How To Make Egg Salad Without Having to Peel Your Eggs, According to School Cafeteria Ladies

Make egg salad in half the time.

<p>Simply Recipes / Mihaela Kozaric Sebrek</p>

Simply Recipes / Mihaela Kozaric Sebrek

If you’ve ever made egg salad for a crowd, you’ve probably tried a few tricks for peeling all those eggs, like using older eggs, running water, ice baths, and special shell-cracking techniques. What if you could skip the whole process of peeling the boiled eggs altogether?

Yes, you can make a big batch of egg salad without peeling any eggs!

Many years ago, I worked as a baker in a middle school cafeteria. The “lunch ladies” actually made food from scratch in those days, and created their recipe hacks before they were called that. Tricks like mixing melted butter with peanut butter to make it spread easily, and assembling lasagna with uncooked noodles the day before baking. The one I honestly didn’t take seriously at the time was the eggs.

When it was time to make a batch of egg salad, they’d use the big kettle cooker to bring water to a simmer. They would crack lots of eggs into large, deep pans or bowls, then they would carefully float the pan or bowl in the hot water and close the lid to cook.

The big chunks of cooked egg were tossed into a massive grater attachment affixed to the stand mixer to make egg salad for 400 students. This is genius for egg salad since you are going to chop the eggs anyway.

More recently, I started seeing this method being done in the Instant Pot and decided to revisit the brilliance of the cafeteria cooks.

<p>Simply Recipes / Laurel Randolph</p>

Simply Recipes / Laurel Randolph

How To Make Egg Salad With Zero Peeling

To start, set up your Dutch Oven or a 10 to 12-inch-wide soup pot, and make sure there is room for steam to rise around your eight or nine-inch cake pan. The trick is using a cake pan or finding a flat-bottomed bowl so the eggs will be in an even layer and therefore cook evenly. Put an inch and a half of water in the pot, bring it to a boil, then reduce to medium-low and cover.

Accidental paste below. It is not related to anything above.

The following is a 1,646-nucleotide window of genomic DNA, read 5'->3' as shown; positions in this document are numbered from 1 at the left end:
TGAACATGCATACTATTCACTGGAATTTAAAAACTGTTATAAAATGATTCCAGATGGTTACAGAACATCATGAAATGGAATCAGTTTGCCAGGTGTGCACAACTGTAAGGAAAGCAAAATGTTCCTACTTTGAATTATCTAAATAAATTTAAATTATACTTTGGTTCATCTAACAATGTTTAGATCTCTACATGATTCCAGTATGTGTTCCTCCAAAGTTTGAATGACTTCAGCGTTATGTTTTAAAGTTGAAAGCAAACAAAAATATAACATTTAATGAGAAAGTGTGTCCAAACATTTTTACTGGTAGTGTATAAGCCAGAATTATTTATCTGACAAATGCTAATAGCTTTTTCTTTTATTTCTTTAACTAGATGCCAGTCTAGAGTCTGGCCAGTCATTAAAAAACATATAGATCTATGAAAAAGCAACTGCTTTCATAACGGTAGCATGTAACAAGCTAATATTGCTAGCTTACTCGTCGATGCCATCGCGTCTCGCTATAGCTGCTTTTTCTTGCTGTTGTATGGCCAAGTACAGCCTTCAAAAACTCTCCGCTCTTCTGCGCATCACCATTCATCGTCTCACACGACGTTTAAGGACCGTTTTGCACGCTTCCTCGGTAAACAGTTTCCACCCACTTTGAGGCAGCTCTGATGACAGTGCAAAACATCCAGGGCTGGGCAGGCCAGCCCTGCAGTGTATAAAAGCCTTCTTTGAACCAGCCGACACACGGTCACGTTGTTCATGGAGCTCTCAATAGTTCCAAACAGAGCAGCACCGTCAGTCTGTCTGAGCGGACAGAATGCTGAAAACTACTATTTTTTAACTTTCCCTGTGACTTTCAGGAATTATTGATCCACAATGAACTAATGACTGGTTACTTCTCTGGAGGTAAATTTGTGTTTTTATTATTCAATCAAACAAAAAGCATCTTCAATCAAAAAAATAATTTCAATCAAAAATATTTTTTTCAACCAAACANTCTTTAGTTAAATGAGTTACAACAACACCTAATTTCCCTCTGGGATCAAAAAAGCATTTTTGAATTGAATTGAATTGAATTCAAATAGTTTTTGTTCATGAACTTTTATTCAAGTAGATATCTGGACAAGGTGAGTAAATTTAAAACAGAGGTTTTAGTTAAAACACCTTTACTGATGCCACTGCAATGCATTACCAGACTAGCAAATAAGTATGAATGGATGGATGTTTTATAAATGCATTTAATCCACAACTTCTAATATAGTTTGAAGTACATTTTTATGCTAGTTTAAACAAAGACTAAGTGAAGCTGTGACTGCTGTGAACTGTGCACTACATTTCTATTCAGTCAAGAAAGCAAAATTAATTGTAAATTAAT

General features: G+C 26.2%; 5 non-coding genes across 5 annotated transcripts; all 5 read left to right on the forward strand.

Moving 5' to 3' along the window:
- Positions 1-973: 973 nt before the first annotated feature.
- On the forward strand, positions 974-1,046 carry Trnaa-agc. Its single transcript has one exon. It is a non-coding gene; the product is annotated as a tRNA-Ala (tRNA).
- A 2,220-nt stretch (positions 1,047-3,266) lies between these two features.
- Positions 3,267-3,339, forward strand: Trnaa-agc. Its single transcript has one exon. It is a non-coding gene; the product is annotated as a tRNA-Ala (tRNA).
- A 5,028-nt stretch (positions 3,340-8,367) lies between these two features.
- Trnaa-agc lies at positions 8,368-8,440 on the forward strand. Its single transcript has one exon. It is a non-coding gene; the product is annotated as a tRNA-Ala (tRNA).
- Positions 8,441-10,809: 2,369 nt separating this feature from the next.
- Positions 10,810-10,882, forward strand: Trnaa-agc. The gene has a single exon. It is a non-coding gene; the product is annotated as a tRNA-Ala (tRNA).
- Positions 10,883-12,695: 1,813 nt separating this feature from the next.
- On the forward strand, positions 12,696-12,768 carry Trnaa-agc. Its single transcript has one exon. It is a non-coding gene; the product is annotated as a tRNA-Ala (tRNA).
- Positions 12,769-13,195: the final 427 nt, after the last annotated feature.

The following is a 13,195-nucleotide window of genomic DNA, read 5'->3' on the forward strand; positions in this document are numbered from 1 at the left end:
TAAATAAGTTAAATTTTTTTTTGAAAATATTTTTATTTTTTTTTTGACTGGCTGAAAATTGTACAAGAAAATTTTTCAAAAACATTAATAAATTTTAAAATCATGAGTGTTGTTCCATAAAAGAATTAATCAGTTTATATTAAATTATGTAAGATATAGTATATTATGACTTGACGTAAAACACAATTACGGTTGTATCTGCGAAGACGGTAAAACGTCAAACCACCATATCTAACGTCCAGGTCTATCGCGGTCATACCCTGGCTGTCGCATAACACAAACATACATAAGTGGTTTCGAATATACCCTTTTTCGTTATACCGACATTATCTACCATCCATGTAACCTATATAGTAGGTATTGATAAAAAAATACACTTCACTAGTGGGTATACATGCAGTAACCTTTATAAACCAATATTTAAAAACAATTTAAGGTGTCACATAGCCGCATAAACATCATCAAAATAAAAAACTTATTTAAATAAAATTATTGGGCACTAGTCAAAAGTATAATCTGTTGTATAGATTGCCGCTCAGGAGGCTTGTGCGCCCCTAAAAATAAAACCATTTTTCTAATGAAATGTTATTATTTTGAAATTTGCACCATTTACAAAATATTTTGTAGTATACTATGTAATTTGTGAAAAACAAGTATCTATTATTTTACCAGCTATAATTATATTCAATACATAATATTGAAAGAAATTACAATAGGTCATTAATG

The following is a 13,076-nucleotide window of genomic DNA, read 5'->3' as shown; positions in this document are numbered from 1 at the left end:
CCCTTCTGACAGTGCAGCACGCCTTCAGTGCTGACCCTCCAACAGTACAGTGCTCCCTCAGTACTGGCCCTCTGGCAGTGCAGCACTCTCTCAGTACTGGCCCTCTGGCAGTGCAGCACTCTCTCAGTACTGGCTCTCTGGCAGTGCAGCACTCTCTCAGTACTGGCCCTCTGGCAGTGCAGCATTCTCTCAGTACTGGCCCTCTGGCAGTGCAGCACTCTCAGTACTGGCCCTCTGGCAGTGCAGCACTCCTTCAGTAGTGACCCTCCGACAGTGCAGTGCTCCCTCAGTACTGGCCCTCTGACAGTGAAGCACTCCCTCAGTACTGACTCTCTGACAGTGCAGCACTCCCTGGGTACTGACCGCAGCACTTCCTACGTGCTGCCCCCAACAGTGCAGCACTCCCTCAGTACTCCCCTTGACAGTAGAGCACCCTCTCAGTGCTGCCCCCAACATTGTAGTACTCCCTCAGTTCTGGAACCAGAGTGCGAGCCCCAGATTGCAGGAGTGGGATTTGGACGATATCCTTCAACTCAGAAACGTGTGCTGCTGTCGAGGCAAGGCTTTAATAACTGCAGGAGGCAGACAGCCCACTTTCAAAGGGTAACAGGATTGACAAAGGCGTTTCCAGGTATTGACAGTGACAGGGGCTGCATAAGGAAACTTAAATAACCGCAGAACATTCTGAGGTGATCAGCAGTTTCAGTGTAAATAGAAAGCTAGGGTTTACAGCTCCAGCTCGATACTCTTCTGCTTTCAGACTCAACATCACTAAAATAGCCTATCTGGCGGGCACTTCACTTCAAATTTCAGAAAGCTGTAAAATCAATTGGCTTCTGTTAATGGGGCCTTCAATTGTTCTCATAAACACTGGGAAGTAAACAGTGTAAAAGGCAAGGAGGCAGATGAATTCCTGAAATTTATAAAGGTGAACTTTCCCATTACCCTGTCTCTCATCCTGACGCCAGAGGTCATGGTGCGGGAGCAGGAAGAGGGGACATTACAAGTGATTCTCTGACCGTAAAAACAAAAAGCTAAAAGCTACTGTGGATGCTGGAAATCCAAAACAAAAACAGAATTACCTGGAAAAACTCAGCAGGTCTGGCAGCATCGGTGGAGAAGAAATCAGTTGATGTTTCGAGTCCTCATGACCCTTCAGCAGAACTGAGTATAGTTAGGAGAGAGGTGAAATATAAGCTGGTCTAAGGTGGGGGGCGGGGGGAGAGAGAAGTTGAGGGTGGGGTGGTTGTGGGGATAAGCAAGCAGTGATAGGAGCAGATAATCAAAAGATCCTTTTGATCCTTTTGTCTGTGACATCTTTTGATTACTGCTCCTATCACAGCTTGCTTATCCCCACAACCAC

Eight to 10 eggs will cook nicely in an eight-inch cake pan, while 12 to 14 work well in a nine-inch pan. If you want to cook more, just make sure they fit in the pan and give them extra time to cook.

Oil the cake pan or bowl and crack the eggs into it. Carefully lower the pan into the simmering water—if your pot is deep, use oven mitts. It will float. If it tilts to one side, use a spoon to press on the other side for a moment until the eggs are in an even layer. Cover the pot.

Once the water comes to a boil again, lower the heat to low. Monitor the heat so it is not boiling, just gently simmering. Cook for 15 minutes.

To check for doneness, insert a paring knife in the center of the eggs—they should be set. Take out immediately using oven mitts (be careful not to get any water in the pan) and invert onto a cutting board or into a storage container. Let cool, chop, then chill.

<p>Simply Recipes / Laurel Randolph</p>

Simply Recipes / Laurel Randolph

Use any recipe for egg salad that works for the number of eggs you cook. I’m partial to making a Mediterranean-inspired one with a lemon vinaigrette, celery, capers, grape tomatoes, and olives. The lunch ladies used mayo and mustard, and it was always a hit.

This trick works great when preparing these egg salad recipes and more:

Read the original article on Simply Recipes.